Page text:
Several years ago, I ventured to David’s Tent in Salem to pray for Oregon. I went inside the white tent staked in the parking lot across from the state capital building to pray. Before I left, David’s Tent placed an invitation to write the name of the town that you came from (I think it was a small piece of wood) and I did. I wrote the name of my town and said a prayer over it too.
Inside the state capital building is a small gift shop. I bought a few things, among them a plague that had the state motto written in Latin and English: Alis Volat Propiis or She Flies With Her Own Wings.
The motto has not always been so. In 1854, Supreme Court Judge Jessie Quinn Thornton translated the Latin phrase and added it to the Oregon territory provisional government seal. It symbolized the independent spirit of the Oregon settlers outside both the British and United States government.
In 1957, it was changed to The Union, showing that Oregon was no longer divided by the issues of slavery from the Civil War. Finally, the motto She Flies With Her Own Wings returned home in 1987.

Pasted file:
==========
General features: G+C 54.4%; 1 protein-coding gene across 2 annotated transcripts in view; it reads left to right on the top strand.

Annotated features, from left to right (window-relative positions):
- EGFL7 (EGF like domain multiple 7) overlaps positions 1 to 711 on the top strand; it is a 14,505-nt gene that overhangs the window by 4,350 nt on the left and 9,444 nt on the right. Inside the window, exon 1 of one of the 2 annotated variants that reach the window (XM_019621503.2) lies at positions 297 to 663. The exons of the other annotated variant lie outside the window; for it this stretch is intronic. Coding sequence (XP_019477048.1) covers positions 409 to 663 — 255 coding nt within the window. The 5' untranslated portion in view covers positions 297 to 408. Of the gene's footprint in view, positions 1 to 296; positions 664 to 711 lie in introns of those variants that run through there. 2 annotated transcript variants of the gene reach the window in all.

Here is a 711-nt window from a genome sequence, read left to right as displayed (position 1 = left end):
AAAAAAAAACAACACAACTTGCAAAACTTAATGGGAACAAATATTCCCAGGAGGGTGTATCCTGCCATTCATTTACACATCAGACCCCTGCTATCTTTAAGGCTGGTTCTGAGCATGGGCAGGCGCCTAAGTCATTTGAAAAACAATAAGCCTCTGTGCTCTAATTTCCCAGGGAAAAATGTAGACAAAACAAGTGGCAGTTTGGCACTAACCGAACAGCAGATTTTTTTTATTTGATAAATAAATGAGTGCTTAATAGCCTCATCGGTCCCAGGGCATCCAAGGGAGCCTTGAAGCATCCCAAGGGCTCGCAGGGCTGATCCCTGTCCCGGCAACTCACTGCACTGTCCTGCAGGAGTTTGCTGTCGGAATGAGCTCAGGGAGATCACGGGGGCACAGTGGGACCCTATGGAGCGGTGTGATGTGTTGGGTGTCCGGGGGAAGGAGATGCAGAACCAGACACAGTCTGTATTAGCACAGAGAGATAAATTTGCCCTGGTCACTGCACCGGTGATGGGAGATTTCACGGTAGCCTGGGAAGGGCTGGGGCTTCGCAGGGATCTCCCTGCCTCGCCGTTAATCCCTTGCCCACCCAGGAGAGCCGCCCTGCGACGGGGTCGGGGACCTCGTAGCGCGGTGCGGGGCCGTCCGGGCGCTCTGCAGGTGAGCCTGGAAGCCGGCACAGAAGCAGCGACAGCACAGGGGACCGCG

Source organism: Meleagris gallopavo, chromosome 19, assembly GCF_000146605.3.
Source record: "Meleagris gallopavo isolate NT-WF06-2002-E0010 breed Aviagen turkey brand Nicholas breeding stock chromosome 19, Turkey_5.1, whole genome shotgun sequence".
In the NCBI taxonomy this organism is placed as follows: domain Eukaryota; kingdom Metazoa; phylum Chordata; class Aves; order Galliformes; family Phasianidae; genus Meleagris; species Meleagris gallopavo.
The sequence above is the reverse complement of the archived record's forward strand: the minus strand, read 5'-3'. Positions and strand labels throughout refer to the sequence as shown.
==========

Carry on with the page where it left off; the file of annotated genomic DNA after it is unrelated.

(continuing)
Oregon has been avant-garde in national legislation. Some laws include the recall of public officials, state-wide voter registration, and one dear to me, public access to the beaches.
Though I have lived in the Midwest most of my life, I have found a kinship with the spirit of Oregon – the beautiful vistas, the potential of her independent spirit.
Five Oregon counties are, for a second attempt, trying to join with Idaho since Salem does not represent conservative interests, and has a statewide super majority in all branches of government. I am torn. I desperately want Oregon to stay Oregon, but with draconian bills possibly being passed, living here would be miserable, to say the least.
Not only did I pray in Salem that day, I have walked the local beaches praying for my local area and beyond. I believe my prayers, and the prayers of other Oregonians, are stored in Heaven waiting for the right time to be answered.
Updated and cross-posted at Oregon’s Beacons.
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